At planting, water the hole to give the roots a signal that moisture is under them. Try also to plant seedlings with deep roots in mind, pointing the roots downwards. Now water very well, and leave the plants alone for a few days up to a week. The roots will find moisture and grow in the right direction.
To establish young plants, water them thoroughly once or twice a week, depending on the weather. If you have a big garden, water one row or one bed at a time, and do it well. It is much better to water less frequently but deep than often but shallow. Deep watered plants will establish a root system that will not depend as much on water from above, and you can have your summer off.
This is also true if you get frequent but light rain in spring. Make sure still to water young plants deep.
2. Water with stagnant water
To water with a hose directly from the water faucet is convenient, but is not the best for plants. City water may or may not kill beneficial bacteria and life in your soil, but it is way too cold for your plants.
Make sure to have a water reservoir for watering plants where water can warm up and the chlorine in it evaporates. We use water barrels to gather rainwater, or we fill one with tap water as needed if there is no rain that would fill them.
In a greenhouse, a water tank can look good, help with temperature regulation, and also be a great reservoir for watering plants. Refilling the reservoir with cold water during the day helps to keep the greenhouse cooler.
3. Do not drown plants
We already established that plants only need moisture, not water. We water plants to give them moisture. You want to water plants deep and thoroughly without drowning them.
Drowning will not happen by watering deep, but by watering too often. Allow the soil to dry somewhat in between watering. This is especially important for container gardening. Too much water is way more dangerous than too little.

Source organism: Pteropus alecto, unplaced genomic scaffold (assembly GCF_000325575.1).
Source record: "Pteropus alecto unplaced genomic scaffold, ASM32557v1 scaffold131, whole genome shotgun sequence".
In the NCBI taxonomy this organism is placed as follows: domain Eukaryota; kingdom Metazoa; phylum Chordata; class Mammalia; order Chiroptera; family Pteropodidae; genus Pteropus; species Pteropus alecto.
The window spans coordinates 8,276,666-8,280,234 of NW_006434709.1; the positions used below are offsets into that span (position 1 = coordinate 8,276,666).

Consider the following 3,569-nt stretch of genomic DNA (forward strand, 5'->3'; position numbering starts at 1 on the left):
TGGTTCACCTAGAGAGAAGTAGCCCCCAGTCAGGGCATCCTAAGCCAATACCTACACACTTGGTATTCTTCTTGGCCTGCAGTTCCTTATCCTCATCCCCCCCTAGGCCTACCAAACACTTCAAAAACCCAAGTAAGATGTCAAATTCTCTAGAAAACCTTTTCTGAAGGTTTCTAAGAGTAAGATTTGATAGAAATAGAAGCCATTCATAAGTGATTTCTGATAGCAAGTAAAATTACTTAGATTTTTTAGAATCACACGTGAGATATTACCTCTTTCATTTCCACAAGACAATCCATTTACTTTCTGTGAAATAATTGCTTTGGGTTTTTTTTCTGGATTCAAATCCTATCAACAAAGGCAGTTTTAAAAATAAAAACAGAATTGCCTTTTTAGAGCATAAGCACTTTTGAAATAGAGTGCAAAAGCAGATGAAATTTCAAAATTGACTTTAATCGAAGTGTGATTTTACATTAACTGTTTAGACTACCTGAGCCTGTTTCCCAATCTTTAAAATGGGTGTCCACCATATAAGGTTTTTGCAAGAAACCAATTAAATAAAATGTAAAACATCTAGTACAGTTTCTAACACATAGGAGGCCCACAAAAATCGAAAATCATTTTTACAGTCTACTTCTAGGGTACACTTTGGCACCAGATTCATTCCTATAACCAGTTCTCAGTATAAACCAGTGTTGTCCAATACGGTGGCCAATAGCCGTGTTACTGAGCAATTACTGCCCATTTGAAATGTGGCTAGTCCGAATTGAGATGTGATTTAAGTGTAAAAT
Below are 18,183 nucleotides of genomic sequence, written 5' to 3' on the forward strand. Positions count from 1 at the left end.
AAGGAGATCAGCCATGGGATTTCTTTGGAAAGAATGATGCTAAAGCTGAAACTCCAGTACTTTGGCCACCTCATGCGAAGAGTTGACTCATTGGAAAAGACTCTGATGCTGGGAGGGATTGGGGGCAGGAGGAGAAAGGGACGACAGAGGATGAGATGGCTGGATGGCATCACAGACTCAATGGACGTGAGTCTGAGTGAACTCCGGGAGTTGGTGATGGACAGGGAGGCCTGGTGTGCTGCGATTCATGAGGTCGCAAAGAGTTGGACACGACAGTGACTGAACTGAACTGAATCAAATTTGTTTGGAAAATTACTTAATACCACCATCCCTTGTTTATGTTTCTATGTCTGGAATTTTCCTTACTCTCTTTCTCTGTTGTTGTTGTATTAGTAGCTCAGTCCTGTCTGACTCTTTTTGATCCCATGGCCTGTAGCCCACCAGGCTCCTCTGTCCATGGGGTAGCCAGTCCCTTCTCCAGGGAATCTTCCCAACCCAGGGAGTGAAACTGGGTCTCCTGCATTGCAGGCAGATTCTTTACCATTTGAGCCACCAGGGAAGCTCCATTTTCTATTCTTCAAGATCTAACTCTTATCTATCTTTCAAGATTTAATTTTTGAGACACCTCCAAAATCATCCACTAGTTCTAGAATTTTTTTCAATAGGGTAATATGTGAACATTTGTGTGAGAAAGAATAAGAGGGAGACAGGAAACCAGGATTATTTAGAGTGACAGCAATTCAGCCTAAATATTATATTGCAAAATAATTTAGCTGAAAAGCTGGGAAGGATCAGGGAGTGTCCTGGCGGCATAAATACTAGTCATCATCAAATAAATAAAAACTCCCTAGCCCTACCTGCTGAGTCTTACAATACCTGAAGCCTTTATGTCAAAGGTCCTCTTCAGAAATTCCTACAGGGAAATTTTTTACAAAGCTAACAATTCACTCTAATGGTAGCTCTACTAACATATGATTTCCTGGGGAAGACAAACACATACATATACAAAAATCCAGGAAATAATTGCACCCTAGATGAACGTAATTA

4. Apply water at the plant root base
There is no need to water the whole garden. It is better to water directly at the plant root base. This can be done with a water can or a cup, and even with a hose that has a Showerhead Watering Wand.
It is helpful to make a little barrier around the plant to contain the water. So it can stay at the base and not flow away.
Many plants (especially those from the squash family) do not like to get wet, watering all over them can even harm them. During a hot day, cold water can burn the leaves.
If you water plants individually, you can see better if a problem needs to be addressed. A plant that grows well, drinks well. Especially for container gardening, it is good to observe the plant and the soil. If one plant is moist and all others are dry, you know there is a growing problem. Do not water all the plants alike, water each as needed.
5. Water during the cooler time of the day
When is the best time of the day to water your vegetable garden? The best time is when you have time to do it. However, less water will evaporate if you water during the cooler times of the day.
It does not really matter if you water early in the morning, or at night. We usually water the garden if needed in the evening, and the greenhouse in the morning. Outside the garden stays moist longer if we watered at night since wind and sunshine dry it out quickly. In the greenhouse night, watering can lead to too much moisture.